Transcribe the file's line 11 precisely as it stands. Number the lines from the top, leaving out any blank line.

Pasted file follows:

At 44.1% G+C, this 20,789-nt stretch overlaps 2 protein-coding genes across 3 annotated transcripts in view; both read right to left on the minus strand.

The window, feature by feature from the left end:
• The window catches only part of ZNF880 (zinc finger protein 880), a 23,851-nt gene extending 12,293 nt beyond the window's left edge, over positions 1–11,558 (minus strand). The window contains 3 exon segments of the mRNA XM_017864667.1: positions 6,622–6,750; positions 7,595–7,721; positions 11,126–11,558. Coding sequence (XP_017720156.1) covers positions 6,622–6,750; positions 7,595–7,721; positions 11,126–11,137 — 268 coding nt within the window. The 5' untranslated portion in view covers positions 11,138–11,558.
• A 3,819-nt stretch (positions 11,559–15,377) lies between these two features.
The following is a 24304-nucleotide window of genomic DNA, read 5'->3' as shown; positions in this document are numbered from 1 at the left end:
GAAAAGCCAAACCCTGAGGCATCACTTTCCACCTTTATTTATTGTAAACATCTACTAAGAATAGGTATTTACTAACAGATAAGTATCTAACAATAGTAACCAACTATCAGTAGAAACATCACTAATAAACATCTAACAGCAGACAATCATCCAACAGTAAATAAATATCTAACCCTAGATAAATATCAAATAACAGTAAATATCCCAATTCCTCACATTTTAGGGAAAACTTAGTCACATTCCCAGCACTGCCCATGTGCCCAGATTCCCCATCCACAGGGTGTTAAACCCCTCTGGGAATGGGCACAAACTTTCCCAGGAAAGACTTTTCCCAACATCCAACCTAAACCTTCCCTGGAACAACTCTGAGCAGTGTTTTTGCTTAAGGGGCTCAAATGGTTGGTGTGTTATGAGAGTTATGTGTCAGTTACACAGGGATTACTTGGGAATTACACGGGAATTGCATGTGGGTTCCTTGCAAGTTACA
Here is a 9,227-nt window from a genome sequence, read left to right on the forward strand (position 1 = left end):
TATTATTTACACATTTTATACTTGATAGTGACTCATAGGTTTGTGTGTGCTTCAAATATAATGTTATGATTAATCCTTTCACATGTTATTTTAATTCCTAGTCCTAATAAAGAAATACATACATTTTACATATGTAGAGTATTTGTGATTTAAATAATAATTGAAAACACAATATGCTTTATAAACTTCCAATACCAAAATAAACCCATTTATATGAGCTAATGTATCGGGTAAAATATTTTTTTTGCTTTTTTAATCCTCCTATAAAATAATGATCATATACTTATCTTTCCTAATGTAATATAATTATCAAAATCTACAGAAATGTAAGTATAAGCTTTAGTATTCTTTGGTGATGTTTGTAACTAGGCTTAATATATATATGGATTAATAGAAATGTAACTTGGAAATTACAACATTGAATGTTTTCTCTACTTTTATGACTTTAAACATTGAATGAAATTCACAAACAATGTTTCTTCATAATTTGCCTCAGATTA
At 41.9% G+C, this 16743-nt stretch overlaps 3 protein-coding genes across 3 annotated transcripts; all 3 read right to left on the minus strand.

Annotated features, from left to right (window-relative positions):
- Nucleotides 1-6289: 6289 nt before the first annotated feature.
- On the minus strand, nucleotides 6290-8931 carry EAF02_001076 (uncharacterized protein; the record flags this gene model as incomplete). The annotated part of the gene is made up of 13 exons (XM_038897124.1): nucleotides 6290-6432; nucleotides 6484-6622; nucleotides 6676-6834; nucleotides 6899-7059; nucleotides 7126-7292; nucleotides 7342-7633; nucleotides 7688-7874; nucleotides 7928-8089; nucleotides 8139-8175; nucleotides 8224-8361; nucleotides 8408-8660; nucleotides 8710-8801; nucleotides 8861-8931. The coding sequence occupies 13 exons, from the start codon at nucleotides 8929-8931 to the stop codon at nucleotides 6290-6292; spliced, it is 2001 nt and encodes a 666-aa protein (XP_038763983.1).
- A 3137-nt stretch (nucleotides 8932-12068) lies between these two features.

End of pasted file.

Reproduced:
- Nucleotides 1-6289: 6289 nt before the first annotated feature.